Northeast Vision 2010 launched to attract investment

Wednesday, 18 September 2002, 07:00 Hrs
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NEW DELHI: The Northeast Vision 2010, hailed as one of the Indian government's biggest moves to attract investors to the region, has been formally launched here.

The Northeast Vision 2010, which was declared open Tuesday evening, is a master blueprint prepared by all the states of the region to bring about rapid economic development by increasing private investment, both domestic and foreign.

It seeks to bring out the potential of the northeast by showcasing its strengths in the areas of infrastructure development, oil, agriculture, food processing, minerals and other core sectors.

Hosted by the Assam government and presided by the state's Governor S.K. Sinha, the function was attended by many diplomats, investors and entrepreneurs.

It will be followed by a three-day conclave in Guwahati, Assam's principal city, from December 12 this year. Assam, Meghalaya, Mizoram, Manipur, Tripura, Arunachal Pradesh and Nagaland comprise India's northeastern states.

Encouraging businessmen to invest in the region, Sinha said: "The remoteness of the northeast is an outdated concept. Many states, particularly Assam, have emerged from a long tunnel of darkness with regard to disturbances by militancy. All the state governments in the region are keen to offer all possible help to investors."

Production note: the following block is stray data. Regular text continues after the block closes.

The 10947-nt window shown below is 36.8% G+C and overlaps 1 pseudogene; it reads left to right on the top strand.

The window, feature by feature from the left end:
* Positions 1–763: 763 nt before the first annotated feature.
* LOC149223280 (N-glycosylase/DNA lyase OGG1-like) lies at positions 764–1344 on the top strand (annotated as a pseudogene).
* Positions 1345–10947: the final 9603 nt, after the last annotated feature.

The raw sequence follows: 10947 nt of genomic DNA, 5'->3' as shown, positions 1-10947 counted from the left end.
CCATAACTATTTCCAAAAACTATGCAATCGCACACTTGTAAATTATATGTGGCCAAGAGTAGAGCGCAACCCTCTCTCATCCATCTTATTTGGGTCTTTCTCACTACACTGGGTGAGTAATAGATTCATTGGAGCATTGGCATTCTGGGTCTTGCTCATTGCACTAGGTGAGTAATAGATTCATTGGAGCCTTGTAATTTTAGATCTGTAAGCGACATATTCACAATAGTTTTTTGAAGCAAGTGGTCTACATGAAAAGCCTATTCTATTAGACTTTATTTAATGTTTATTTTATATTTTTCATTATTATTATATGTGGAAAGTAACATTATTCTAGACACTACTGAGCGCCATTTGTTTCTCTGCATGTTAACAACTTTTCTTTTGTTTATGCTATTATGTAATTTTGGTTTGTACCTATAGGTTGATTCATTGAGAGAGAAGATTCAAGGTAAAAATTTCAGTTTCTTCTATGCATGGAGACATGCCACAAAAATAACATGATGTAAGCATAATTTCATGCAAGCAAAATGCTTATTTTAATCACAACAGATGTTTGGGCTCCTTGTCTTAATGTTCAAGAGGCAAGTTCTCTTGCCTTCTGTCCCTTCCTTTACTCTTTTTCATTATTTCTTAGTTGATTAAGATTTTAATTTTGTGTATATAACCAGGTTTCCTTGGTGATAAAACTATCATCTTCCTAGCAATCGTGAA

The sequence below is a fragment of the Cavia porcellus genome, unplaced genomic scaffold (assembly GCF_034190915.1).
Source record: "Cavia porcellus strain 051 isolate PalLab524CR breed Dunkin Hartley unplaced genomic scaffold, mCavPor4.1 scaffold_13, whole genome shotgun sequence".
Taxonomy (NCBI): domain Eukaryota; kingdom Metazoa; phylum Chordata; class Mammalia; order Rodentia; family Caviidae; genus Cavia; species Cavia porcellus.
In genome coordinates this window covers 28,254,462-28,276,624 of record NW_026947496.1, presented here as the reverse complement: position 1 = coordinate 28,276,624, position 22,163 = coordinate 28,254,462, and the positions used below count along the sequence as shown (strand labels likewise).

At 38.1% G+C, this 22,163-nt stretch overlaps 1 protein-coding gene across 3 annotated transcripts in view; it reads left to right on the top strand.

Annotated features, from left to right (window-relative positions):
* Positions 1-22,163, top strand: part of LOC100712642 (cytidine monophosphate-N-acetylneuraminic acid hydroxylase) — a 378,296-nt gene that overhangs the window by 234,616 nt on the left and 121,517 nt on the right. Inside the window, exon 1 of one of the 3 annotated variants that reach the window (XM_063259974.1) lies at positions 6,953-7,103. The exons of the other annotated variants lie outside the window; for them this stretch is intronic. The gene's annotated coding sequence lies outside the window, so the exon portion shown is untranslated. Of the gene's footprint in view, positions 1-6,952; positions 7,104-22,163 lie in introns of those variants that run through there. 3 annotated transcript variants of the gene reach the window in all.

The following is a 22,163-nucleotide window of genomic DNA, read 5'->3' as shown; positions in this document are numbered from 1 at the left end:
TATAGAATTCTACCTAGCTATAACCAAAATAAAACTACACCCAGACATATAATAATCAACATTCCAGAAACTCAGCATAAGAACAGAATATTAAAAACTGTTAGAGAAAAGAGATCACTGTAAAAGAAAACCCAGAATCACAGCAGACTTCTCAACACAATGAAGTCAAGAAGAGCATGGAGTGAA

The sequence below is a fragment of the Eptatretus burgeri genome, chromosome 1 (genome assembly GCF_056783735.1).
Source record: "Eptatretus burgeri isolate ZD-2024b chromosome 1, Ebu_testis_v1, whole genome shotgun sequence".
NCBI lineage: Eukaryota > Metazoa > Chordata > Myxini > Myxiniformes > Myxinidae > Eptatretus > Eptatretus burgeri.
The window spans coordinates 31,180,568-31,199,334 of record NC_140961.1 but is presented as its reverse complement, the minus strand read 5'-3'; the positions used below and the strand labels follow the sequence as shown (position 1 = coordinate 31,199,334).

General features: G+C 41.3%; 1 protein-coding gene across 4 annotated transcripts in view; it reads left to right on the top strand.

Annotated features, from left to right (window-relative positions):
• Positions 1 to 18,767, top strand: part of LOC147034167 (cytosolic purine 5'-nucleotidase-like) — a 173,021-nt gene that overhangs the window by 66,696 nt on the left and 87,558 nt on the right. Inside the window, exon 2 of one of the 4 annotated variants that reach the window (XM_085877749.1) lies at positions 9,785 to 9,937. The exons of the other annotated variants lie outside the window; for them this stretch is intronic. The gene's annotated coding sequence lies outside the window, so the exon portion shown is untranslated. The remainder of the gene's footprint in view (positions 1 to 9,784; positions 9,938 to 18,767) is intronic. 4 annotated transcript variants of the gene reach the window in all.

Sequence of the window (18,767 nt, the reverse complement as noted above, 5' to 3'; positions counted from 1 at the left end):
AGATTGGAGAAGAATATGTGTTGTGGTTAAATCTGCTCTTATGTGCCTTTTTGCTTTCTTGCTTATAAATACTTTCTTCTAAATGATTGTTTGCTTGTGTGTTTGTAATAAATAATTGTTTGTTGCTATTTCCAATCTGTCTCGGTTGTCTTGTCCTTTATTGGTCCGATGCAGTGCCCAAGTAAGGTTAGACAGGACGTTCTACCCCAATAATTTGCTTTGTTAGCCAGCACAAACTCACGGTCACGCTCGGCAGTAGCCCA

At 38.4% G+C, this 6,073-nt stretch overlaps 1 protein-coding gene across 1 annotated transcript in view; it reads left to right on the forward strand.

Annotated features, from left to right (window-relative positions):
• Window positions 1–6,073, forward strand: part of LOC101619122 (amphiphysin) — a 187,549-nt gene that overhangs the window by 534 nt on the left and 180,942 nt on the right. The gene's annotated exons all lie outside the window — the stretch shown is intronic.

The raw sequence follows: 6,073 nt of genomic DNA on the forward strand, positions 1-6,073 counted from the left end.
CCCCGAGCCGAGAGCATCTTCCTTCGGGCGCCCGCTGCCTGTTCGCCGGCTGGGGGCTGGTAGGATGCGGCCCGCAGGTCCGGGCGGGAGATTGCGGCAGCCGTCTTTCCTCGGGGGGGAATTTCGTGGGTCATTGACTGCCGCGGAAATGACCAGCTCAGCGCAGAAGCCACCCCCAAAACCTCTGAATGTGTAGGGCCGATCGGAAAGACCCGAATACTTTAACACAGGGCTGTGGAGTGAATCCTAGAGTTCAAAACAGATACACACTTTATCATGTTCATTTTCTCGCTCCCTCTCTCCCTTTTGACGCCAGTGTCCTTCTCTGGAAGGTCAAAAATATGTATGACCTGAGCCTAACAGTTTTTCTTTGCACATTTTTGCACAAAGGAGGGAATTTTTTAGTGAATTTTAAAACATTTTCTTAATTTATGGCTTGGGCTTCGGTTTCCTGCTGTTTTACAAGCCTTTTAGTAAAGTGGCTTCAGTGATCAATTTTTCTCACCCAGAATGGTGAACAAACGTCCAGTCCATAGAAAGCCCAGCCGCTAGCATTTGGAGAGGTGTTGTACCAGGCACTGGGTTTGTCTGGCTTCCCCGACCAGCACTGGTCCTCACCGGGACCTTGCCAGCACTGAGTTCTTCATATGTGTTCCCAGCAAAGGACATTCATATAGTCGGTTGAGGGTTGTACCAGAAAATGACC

The chief ministers of all the northeastern states had earlier met in July in Mumbai for a two-day meeting that was attended by the captains of Indian industry.

Said Bhubaneshwar Kalita, the industry minister of Assam: "The northeastern region had not been able to utilise the opportunities provided by liberalisation. Keeping the recent 'Look East' initiatives of the Indian government in perspective, there is a lot that can be done."

Sharing 98 percent of its geographical border with the neighbouring countries of Myanmar, Bangladesh, Bhutan and China, the potential of the region to be a vital link in fostering trade is immense.

The northeast has 38 percent of India's hydroelectric potential and 25 percent of its forest cover. Despite riches in tea, oil, coal and timber, there has been tardy economic development in the region.

One of the biggest factors restricting growth has been militancy. There are some 30 underground outfits in the region fighting for demands that range from secession to greater autonomy. The resulting violence has scared away investors and entrepreneurs.

Igor Akhimov, one of the foreign participants at the meet, said: "We realise the potential that the northeast states have. It will be interesting to see what we can do. But for that we will need the support of the local governments and the collaboration of major business institutions."

Bhutan Ambassador Dago Tshering told the gathering: "It is good for Bhutan if the northeast develops. Prosperity for Assam and the northeast would also mean prosperity for Bhutan."

Source: IANS
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